Pingle J.,Apollo Health City
Indian Journal of Orthopaedics | Year: 2014
Background: Nonunion and avascular necrosis (AVN) of the femoral head remains one of the major complications following femoral neck fractures. Despite various surgical techniques and internal fixation devices, the incidence of nonunion and AVN has remained unsolved. Neglected nonunion of femoral neck fracture is common in the developing world. Treatment options include rigid internal fixation with or without bone grafting, muscle pedicle bone graft, valgus osteotomy of the proximal femur with or without bone graft, valgus osteotomy or hip arthroplasty. We conducted a retrospective analysis of cases of nonunion of femoral neck fracture treated by transfracture abduction osteotomy (TFAO). Materials and Methods: Over a period of 35 years (1974-2008), 30 patients with nonunion of femoral neck fractures were treated with TFAO over a period of 35 years (1974-2008), All patients were less than 50 years of age. Absence of clinical and radiological signs of union after four months was considered as nonunion. Patients more than 50 years of age were excluded from the study. Union was assessed at 6 months radiologically. Limb length was measured at six months. The mean duration of femoral neck fracture was 19 months (range 4 months 10 years). Results were analyzed in terms of radiological union at six months. Average followup was five years and six months. Results: Consistent union was noted at the followup after six months in 29 cases. One case was lost to followup after five and one-half months postoperatively. However, the fracture had united in this case at the last followup. Average shortening of the limb at six months was 1.9 cm. Average neck shaft angle was 127° (range 120-145°). Five cases went into AVN but were asymptomatic. Two cases required reoperation due to back out of Moore's pins. These were reopened and cancellous screws were inserted in the same tracks. Conclusions: Consistent union of nonunion femoral neck fracture was noted at the followup after six months in 29 cases. The major drawback of the procedure is immobilization of the patient in the hip spica for eight weeks.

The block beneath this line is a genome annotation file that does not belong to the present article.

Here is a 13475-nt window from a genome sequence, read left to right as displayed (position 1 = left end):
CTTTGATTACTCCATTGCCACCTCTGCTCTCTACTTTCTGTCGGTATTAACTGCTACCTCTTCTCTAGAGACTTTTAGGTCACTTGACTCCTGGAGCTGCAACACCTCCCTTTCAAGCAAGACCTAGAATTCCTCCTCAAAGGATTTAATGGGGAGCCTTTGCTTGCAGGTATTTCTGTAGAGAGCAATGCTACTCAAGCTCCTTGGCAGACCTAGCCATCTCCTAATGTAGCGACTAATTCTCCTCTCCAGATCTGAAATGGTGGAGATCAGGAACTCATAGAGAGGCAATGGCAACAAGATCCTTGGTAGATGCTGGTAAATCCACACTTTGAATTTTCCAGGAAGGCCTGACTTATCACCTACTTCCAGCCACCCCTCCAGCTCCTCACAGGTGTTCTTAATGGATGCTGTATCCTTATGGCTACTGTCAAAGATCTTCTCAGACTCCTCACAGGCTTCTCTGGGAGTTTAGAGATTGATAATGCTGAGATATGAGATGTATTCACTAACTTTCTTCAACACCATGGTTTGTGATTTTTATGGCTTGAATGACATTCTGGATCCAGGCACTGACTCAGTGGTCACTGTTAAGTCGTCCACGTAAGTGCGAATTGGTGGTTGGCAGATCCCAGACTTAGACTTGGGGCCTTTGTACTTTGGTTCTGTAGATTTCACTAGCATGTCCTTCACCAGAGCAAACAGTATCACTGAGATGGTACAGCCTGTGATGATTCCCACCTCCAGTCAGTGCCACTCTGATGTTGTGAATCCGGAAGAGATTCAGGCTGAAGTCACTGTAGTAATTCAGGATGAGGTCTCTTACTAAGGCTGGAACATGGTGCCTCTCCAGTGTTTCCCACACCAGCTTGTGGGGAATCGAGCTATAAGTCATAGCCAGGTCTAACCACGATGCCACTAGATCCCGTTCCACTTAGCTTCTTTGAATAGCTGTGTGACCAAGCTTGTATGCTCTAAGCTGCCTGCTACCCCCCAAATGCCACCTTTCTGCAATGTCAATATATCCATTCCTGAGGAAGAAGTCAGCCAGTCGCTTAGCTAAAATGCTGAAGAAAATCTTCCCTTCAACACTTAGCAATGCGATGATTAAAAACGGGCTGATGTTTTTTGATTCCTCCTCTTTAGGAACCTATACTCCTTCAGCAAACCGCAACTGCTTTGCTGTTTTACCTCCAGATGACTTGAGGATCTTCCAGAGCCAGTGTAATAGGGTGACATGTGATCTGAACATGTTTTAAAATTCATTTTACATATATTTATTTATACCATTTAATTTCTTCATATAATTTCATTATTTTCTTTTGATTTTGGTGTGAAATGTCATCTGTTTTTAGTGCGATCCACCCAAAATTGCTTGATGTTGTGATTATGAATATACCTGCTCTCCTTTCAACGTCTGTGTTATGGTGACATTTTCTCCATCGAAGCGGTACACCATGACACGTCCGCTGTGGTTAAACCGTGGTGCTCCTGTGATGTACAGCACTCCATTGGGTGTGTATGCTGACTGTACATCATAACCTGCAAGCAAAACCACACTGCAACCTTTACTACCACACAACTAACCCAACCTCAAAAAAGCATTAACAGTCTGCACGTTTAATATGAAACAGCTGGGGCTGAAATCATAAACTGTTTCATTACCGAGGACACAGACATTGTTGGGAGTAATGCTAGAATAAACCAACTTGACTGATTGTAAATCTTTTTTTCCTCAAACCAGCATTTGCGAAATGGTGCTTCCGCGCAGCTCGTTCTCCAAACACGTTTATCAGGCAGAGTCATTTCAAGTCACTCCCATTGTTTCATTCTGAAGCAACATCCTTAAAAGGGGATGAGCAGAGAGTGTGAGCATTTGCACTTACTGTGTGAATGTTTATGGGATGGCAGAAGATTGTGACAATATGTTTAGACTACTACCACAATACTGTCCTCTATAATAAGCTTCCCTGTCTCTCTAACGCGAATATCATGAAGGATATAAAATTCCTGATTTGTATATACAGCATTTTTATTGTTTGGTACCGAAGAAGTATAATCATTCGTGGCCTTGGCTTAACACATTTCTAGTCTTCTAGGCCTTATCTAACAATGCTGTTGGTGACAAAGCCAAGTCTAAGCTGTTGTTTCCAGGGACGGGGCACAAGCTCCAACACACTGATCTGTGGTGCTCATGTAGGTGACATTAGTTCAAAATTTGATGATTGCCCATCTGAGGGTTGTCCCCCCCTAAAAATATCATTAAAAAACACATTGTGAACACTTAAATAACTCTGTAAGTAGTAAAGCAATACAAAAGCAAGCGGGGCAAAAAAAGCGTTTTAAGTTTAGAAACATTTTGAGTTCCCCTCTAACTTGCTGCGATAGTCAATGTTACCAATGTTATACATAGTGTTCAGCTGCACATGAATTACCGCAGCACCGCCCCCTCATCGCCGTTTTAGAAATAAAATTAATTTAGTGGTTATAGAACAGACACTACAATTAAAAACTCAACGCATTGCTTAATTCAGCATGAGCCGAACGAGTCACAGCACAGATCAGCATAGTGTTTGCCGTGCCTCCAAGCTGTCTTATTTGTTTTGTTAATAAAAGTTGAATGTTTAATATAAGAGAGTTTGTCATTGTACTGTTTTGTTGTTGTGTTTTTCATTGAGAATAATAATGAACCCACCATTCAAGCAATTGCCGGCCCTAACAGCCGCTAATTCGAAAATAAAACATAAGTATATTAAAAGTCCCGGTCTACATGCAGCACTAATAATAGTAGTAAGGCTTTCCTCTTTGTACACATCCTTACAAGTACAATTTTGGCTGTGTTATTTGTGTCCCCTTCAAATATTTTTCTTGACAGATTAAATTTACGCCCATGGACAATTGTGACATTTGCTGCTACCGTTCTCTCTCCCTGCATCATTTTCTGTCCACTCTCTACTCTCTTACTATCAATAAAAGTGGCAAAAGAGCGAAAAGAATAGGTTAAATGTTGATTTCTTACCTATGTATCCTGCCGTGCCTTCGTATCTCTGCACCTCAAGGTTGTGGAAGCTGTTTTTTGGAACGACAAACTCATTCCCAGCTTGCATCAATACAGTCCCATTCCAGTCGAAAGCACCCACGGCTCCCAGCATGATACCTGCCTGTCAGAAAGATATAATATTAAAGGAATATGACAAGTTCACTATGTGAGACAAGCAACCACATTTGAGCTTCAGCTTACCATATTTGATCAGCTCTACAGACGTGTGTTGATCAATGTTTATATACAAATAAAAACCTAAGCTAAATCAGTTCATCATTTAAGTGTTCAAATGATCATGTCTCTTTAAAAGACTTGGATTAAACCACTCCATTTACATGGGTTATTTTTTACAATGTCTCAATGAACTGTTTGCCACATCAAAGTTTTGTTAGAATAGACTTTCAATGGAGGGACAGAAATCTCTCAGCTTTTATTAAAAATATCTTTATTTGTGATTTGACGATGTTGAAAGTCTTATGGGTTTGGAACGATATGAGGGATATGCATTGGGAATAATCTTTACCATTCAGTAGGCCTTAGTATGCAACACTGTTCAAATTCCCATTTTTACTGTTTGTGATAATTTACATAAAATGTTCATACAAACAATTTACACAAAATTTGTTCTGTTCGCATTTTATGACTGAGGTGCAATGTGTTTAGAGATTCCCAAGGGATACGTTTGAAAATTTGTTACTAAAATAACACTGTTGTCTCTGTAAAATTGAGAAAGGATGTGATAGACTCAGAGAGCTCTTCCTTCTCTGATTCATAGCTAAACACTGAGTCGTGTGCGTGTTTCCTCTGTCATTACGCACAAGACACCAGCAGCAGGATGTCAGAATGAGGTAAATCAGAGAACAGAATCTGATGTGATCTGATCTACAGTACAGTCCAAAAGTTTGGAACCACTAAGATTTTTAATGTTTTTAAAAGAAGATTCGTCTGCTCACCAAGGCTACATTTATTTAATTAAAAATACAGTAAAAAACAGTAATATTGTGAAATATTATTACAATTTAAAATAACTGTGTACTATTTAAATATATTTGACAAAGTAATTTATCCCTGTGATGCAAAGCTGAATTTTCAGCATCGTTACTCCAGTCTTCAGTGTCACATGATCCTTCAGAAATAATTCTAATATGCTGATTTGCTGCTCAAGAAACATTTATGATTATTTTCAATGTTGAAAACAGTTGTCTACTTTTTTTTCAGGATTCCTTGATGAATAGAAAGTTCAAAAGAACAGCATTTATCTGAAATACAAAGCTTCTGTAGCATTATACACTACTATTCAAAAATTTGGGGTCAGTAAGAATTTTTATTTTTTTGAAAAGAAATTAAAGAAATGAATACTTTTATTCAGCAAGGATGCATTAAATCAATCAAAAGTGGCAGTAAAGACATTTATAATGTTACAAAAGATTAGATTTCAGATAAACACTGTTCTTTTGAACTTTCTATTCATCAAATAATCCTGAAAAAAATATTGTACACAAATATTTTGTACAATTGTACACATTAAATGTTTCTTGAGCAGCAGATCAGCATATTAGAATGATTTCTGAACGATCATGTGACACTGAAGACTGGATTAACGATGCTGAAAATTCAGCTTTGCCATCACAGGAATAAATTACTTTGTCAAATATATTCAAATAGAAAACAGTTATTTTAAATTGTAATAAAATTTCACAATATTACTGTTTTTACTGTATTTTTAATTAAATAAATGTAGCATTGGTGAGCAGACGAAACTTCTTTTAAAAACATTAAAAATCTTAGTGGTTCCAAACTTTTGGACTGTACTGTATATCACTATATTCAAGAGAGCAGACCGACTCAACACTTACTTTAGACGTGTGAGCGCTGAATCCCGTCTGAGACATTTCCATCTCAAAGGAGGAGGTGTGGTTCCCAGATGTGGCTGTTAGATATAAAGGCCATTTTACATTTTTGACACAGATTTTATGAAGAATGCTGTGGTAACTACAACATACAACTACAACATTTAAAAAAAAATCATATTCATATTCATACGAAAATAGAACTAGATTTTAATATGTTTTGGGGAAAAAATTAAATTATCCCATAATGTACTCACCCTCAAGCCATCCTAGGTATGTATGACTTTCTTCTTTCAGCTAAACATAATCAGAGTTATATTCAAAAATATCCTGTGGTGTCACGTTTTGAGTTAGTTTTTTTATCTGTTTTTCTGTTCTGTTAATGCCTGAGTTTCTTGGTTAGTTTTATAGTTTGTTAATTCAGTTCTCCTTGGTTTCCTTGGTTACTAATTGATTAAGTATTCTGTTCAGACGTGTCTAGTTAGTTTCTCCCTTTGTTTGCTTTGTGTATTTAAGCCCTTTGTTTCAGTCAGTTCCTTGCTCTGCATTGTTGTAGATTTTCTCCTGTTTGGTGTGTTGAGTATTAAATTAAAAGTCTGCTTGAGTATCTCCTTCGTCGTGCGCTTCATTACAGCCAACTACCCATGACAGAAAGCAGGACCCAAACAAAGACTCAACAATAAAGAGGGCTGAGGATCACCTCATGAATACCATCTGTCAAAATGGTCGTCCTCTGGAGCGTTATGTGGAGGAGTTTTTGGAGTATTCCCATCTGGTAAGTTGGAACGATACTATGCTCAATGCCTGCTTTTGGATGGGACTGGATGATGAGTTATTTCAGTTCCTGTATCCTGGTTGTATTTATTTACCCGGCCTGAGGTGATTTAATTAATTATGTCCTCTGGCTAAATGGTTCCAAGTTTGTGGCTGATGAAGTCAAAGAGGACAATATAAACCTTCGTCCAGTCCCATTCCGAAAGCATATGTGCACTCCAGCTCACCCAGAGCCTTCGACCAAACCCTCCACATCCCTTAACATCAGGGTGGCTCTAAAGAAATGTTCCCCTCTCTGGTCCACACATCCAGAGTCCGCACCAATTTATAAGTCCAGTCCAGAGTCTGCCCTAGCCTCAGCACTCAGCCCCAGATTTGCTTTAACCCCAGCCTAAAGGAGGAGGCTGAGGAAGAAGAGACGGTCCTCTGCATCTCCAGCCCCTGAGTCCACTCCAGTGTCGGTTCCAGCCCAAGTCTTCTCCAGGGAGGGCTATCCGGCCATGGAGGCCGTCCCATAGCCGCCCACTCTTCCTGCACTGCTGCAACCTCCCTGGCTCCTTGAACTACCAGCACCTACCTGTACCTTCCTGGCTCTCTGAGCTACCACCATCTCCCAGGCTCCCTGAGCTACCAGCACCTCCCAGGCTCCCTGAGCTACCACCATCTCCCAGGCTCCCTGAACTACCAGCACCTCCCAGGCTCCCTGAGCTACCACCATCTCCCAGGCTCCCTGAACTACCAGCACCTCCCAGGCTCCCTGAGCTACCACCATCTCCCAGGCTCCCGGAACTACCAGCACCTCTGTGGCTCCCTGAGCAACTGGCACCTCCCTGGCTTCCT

Subhan I.,Apollo Health City |
Jain A.,University of Rochester
International Journal of Emergency Medicine | Year: 2010
Background: The Republic of India, the world's most populous democracy, has struggled with establishing Emergency Medical Care. However, with the recent recognition of Emergency Medicine as a formal specialty in medical training, there has been renewed vigor in the developments in the field. Method and Results: We outline here the building blocks of the health care system in India, and the contribution each has made and is capable of making to the growth of emergency medical services. We also provide an account of the current situation of emergency medicine education in the country. Conclusions: As we trace the development and status of emergency medicine in India, we offer insight into the current state of the field, what the future holds for the emergency medical community, and how we can get there. © The Author(s) 2010.
Ganesh Y.,Apollo Health City
BMJ case reports | Year: 2011